New West's new lofts at University Station

New West Realty, which is marketing the University Village development that has transformed Halsted Street near the University of Illinois at Chicago campus, has launched a 231-unit loft conversion nearby.

University Station will turn the old Produce Terminal Cold Storage building at 1550 S. Blue Island into loft condominiums. The project comes at a time when the supply of new lofts, which dominated downtown real estate for much of the ’90s, has shrunk, though quick sales at a recent spate of conversions show that demand remains high.

The classic building will translate well into residential use, according to co-developer Ted Mazola, president of New West Realty and a partner in 1550 S. Blue Island Development Co.

“With its size, innovative design and construction and dramatic Art Deco embellishments, the landmark University Station development stands as one of Chicago’s most historically notable storage buildings of the early 20th Century,” Mazola said.

Designed by architects Henschien & McLaren and constructed in 1928, the massive Art Deco office building and cold storage plant features a limestone lower level and upper floors accented with terra cotta tiles and sculpted elements. In recent years the property has been vacant.

The landmark building recently was listed on the National Register of Historic Places, Mazola said. “The building’s landmark status gives home buyers at University Station the benefit of a tremendous break in their real estate taxes,” he said.

Under a state program, the developer of an owner-occupied historic residential building can apply for a tax break that would freeze the assessed valuation of the homes near the pre-development level for eight years following completion of the rehab.

After the initial period, the taxes would gradually return to market level over the next four years.

“The best part is that the program has a pass-through feature that allows the developer to pass the assessment freeze on to the first buyers at University Station. However, owners must live in their residences to take advantage of the tax freeze,” Mazola said.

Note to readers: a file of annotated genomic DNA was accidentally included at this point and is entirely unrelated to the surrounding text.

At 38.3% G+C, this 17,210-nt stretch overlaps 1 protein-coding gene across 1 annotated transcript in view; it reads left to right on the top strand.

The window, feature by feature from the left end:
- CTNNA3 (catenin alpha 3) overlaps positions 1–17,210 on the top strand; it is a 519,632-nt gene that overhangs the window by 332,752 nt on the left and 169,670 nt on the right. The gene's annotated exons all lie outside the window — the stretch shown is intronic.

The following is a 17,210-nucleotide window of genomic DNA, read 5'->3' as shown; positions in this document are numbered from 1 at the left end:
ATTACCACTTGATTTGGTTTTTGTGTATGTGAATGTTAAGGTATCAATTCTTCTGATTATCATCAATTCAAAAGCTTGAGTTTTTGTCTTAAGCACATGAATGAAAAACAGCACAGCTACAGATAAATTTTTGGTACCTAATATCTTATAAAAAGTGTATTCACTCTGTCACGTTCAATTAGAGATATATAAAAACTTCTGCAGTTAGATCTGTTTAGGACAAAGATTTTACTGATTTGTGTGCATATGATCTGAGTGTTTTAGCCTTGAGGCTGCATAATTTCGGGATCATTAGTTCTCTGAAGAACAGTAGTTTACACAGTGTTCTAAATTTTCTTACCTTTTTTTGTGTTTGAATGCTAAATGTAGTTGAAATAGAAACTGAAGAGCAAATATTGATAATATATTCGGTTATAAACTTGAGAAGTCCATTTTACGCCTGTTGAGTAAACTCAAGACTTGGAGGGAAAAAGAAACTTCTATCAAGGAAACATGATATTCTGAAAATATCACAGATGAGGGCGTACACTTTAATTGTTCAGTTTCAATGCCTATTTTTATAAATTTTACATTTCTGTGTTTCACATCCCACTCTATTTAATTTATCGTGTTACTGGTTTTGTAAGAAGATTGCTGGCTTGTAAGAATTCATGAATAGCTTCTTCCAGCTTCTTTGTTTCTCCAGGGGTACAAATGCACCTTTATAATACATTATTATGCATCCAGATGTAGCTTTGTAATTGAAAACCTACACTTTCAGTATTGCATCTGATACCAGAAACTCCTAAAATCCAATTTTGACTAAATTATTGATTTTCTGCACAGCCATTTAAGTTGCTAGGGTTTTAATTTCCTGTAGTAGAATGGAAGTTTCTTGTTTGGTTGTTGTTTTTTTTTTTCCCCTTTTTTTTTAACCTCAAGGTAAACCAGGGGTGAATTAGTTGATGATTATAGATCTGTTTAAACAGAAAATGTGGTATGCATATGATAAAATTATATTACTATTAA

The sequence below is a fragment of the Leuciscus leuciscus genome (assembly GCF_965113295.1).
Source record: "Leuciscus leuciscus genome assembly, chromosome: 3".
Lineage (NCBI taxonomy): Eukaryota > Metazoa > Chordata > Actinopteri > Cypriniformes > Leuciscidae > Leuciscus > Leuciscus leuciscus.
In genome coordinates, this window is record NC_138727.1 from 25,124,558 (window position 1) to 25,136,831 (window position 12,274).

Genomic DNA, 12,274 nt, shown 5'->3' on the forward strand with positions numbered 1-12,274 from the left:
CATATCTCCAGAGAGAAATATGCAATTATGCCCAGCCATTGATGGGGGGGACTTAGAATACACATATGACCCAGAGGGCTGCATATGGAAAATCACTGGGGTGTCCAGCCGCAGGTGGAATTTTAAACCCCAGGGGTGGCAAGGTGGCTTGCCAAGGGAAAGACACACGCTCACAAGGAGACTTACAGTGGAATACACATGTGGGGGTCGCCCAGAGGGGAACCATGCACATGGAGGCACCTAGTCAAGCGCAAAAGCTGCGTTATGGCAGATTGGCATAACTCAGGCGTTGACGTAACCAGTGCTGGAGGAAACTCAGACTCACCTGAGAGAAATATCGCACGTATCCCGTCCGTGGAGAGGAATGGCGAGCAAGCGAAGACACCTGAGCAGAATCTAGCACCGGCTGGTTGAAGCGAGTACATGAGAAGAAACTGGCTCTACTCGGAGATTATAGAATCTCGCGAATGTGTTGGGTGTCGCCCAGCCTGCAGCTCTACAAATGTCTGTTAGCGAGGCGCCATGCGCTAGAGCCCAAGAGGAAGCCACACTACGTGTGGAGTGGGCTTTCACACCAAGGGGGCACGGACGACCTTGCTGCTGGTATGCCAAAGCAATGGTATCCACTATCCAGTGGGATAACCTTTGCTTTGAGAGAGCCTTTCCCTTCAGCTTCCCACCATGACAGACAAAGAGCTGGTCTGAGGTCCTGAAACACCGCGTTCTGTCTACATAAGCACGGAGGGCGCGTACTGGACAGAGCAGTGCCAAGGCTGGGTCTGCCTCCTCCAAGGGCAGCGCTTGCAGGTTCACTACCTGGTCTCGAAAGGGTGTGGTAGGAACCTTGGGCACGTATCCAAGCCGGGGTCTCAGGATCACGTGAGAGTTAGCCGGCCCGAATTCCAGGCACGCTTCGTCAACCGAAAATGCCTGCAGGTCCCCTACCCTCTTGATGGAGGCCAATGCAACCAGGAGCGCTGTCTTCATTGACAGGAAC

“This means that the resident buyer of the most expensive penthouse at University Station will pay less than $300 in annual real estate taxes, or $25 a month, for the first eight years instead of more than $9,000 a year, or $750 a month,” Mazola said. “On a typical one-bedroom residence with a den the real estate taxes are only $12 a month, or $144 a year after the tax freeze.”

The real estate tax incentive and affordable prices at University Station have sparked an early wave of sales, noted Amy Settich, sales manager for New West Realty, the exclusive marketing and sales agent for the development.

More than 80 units have been sold since the project’s August sneak preview, Settich said. Studios are priced from the $150s, one-bedrooms from the $160s and one-bedrooms with dens from the $190s. University Station also offers two-bedroom two-bath lofts priced from the $240s. An indoor heated parking garage offers spaces for $30,000 and an outdoor lot provides rental parking.

The lofty units have oak floors in living areas, 10-foot ceiling heights, exposed ductwork, track lighting and exposed concrete ceilings. Other features include master baths with maple or oak vanities, granite counters, GE appliances and wiring for cable television, high-speed data lines and Internet access.

Because of Blue Island’s sight lines and the location on the edge of downtown, the building offers dramatic skyline and city views, Settich said. Architects

Pappageorge Haymes made the most of this feature by designing recessed terraces that overlook downtown on the north facade and balconies on the south side of the structure. Twelve penthouses on the 12th floor also have expansive private terraces, which wrap around for both downtown and cityscape views on corner units.

A sales center featuring a scale model of the building and virtual tours of units is open on site, at 1500 South Blue Island.

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